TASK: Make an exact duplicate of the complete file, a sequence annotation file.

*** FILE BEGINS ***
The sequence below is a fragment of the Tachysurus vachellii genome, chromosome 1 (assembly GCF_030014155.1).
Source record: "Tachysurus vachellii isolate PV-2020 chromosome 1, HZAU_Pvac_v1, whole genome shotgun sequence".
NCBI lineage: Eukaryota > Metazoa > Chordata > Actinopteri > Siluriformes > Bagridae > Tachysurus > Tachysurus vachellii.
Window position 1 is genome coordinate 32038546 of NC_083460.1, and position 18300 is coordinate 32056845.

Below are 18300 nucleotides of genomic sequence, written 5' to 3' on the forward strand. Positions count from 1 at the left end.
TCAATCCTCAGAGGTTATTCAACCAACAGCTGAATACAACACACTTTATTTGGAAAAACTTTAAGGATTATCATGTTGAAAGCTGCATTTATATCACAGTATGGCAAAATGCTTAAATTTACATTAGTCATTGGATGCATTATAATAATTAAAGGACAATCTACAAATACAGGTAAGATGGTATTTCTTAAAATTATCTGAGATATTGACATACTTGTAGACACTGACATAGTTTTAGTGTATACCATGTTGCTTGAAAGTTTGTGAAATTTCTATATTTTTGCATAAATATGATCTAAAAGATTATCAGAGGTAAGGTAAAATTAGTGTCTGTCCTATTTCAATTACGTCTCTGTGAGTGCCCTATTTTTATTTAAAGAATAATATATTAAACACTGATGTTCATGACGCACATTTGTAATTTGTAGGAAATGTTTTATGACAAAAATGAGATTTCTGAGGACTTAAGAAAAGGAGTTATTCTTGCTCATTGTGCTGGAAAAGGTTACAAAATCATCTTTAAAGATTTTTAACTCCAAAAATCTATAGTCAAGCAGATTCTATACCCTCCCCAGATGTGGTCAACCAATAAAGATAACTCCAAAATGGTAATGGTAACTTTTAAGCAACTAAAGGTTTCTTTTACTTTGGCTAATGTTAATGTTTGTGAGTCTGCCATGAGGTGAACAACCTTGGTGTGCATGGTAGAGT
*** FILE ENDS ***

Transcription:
The sequence below is a fragment of the Tachysurus vachellii genome, chromosome 1 (assembly GCF_030014155.1).
Source record: "Tachysurus vachellii isolate PV-2020 chromosome 1, HZAU_Pvac_v1, whole genome shotgun sequence".
NCBI lineage: Eukaryota > Metazoa > Chordata > Actinopteri > Siluriformes > Bagridae > Tachysurus > Tachysurus vachellii.
Window position 1 is genome coordinate 32038546 of NC_083460.1, and position 18300 is coordinate 32056845.

Below are 18300 nucleotides of genomic sequence, written 5' to 3' on the forward strand. Positions count from 1 at the left end.
TCAATCCTCAGAGGTTATTCAACCAACAGCTGAATACAACACACTTTATTTGGAAAAACTTTAAGGATTATCATGTTGAAAGCTGCATTTATATCACAGTATGGCAAAATGCTTAAATTTACATTAGTCATTGGATGCATTATAATAATTAAAGGACAATCTACAAATACAGGTAAGATGGTATTTCTTAAAATTATCTGAGATATTGACATACTTGTAGACACTGACATAGTTTTAGTGTATACCATGTTGCTTGAAAGTTTGTGAAATTTCTATATTTTTGCATAAATATGATCTAAAAGATTATCAGAGGTAAGGTAAAATTAGTGTCTGTCCTATTTCAATTACGTCTCTGTGAGTGCCCTATTTTTATTTAAAGAATAATATATTAAACACTGATGTTCATGACGCACATTTGTAATTTGTAGGAAATGTTTTATGACAAAAATGAGATTTCTGAGGACTTAAGAAAAGGAGTTATTCTTGCTCATTGTGCTGGAAAAGGTTACAAAATCATCTTTAAAGATTTTTAACTCCAAAAATCTATAGTCAAGCAGATTCTATACCCTCCCCAGATGTGGTCAACCAATAAAGATAACTCCAAAATGGTAATGGTAACTTTTAAGCAACTAAAGGTTTCTTTTACTTTGGCTAATGTTAATGTTTGTGAGTCTGCCATGAGGTGAACAACCTTGGTGTGCATGGTAGAGT